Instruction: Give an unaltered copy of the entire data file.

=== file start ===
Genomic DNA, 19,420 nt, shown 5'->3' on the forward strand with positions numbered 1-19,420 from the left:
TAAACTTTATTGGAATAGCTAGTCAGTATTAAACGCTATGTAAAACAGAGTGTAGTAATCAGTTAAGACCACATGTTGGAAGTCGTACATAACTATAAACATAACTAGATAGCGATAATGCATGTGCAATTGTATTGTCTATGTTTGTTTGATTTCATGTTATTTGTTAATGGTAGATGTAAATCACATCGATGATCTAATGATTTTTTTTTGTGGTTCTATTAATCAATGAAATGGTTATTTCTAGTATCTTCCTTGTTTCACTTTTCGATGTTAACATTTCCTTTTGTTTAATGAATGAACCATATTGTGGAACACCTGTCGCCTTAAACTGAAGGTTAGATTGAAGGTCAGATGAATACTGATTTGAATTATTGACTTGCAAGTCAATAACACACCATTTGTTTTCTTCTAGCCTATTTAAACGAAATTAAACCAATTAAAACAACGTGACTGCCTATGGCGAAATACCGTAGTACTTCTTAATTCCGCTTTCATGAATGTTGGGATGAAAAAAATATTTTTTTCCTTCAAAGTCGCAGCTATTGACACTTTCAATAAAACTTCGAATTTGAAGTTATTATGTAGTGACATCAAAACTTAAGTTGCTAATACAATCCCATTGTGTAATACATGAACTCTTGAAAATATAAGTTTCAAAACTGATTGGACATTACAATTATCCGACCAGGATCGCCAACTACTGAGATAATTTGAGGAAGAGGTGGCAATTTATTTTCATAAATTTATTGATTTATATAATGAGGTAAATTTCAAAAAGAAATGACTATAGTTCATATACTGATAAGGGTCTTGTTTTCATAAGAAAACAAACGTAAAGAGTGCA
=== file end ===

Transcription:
Genomic DNA, 19,420 nt, shown 5'->3' on the forward strand with positions numbered 1-19,420 from the left:
TAAACTTTATTGGAATAGCTAGTCAGTATTAAACGCTATGTAAAACAGAGTGTAGTAATCAGTTAAGACCACATGTTGGAAGTCGTACATAACTATAAACATAACTAGATAGCGATAATGCATGTGCAATTGTATTGTCTATGTTTGTTTGATTTCATGTTATTTGTTAATGGTAGATGTAAATCACATCGATGATCTAATGATTTTTTTTTGTGGTTCTATTAATCAATGAAATGGTTATTTCTAGTATCTTCCTTGTTTCACTTTTCGATGTTAACATTTCCTTTTGTTTAATGAATGAACCATATTGTGGAACACCTGTCGCCTTAAACTGAAGGTTAGATTGAAGGTCAGATGAATACTGATTTGAATTATTGACTTGCAAGTCAATAACACACCATTTGTTTTCTTCTAGCCTATTTAAACGAAATTAAACCAATTAAAACAACGTGACTGCCTATGGCGAAATACCGTAGTACTTCTTAATTCCGCTTTCATGAATGTTGGGATGAAAAAAATATTTTTTTCCTTCAAAGTCGCAGCTATTGACACTTTCAATAAAACTTCGAATTTGAAGTTATTATGTAGTGACATCAAAACTTAAGTTGCTAATACAATCCCATTGTGTAATACATGAACTCTTGAAAATATAAGTTTCAAAACTGATTGGACATTACAATTATCCGACCAGGATCGCCAACTACTGAGATAATTTGAGGAAGAGGTGGCAATTTATTTTCATAAATTTATTGATTTATATAATGAGGTAAATTTCAAAAAGAAATGACTATAGTTCATATACTGATAAGGGTCTTGTTTTCATAAGAAAACAAACGTAAAGAGTGCA